Stephen's Survivor Strategy Blog: Curse of the Swing Vote
Fishbach analyzes how Sash plays his position between two alliances
“It is always better to make your opponent come to you”
– Law 8: Make Other People Come to you – Use Bait if Necessary
Pity the poor swing vote. Everybody wants to be your best friend – but only for one tribal council. And if you don’t tread lightly, they might vote you out instead. Christy in the Amazon, Dolly in Vanuatu and John in Samoa all fell prey to the curse of the swing vote. Remember their names!
Sash wins this week’s Fishy Award for setting himself up to make swing vote history. He finesses a solid position in the majority alliance and secures a final-three promise from Chase. Only time will tell if he’ll translate that into victory.
The episode starts with Sash isolated between two alliances: the Guys (Dan, Jud and Benry) versus the Dolls (Holly, Jane and Chase). Sash is well aware of his position as the odd man out – both its leverage and its risks.
He maneuvers between the alliances to put himself back in control. “The next tribal council, I’m definitely playing the idol,” he tells everybody. “I think the idol right now may be putting a target on my back.”
If you really think Sash is concerned being a target because of the idol, I have a spa in Nicaragua I’d like to sell you. What Sash is actually communicating – in the nicest way possible – is that the two sides can’t vote him out. They’re going to have to make him an offer. Even if Sash had not won immunity, I doubt he’d have played that idol.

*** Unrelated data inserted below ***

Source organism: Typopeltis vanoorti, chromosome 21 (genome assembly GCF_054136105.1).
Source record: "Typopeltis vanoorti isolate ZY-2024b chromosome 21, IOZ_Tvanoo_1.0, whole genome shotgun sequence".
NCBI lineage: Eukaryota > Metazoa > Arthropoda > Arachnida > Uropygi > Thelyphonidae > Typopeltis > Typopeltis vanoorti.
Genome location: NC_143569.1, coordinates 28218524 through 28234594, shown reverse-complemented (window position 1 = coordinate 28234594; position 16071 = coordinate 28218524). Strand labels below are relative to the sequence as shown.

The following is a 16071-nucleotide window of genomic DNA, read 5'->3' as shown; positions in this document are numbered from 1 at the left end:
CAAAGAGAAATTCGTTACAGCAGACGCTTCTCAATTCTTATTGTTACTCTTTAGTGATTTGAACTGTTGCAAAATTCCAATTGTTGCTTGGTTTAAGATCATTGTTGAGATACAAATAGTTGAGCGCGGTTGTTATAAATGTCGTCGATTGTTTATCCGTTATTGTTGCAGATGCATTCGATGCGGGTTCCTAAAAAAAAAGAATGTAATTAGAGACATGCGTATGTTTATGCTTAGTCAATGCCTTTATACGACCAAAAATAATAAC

When the two sides come calling, it’s an easy choice. For one thing, Uncle Dan looks like he wants to give Sash a pair of cement shoes. For another, facing Fabio and Benry at the final four is a lot more daunting than going up against two inspirational mother figures – and Jane. And even Holly and Chase know they can’t take Jane to the finals.
The problem for Sash may be that everything is going too smoothly. He’s becoming over-confident . “I am in complete control, and I can’t wait til the final tribal council to win my million,” he says. What do they say about pride, and what it cometh before?
That sense of entitlement leads Sash into making unnecessary power plays. What good does tricking Dan into voting for Fabio accomplish? At this stage of the game, contestants need to start counting their votes, not alienating them.
In fact, every indication is that Sash’s Machiavellian maneuvering is catching up with him. I gave Sash credit for axing allies Brenda and Marty when the situation demanded it. But people are beginning to notice that Sash’s friends have a short life expectancy.
“People … are crazy if they [trust Sash] after what he did to his own right-hand girl … and to Marty,” says Dan.
Chase, by contrast, is the anti-Sash. Compare Chase’s real affection for Jane and Holly with the saccharine scene when Sash tells Jane that she’s “like a second mom.”
While Sash is all cold-blooded throat-slitting, Chase plays with his heart – wherever it guides him. If this were a Disney fable, Chase would save the day by stumbling on a magic talking frog. But since it’s Survivor, Chase almost sinks his alliance when he chooses to take Jane instead of Sash on reward.
Fortunately for Chase, this turns out to be a sincere growth moment. “I’ve been a little flighty throughout the game,” he realizes.
The question is – is it too late for him to change?
Tell us: Who should have been voted out?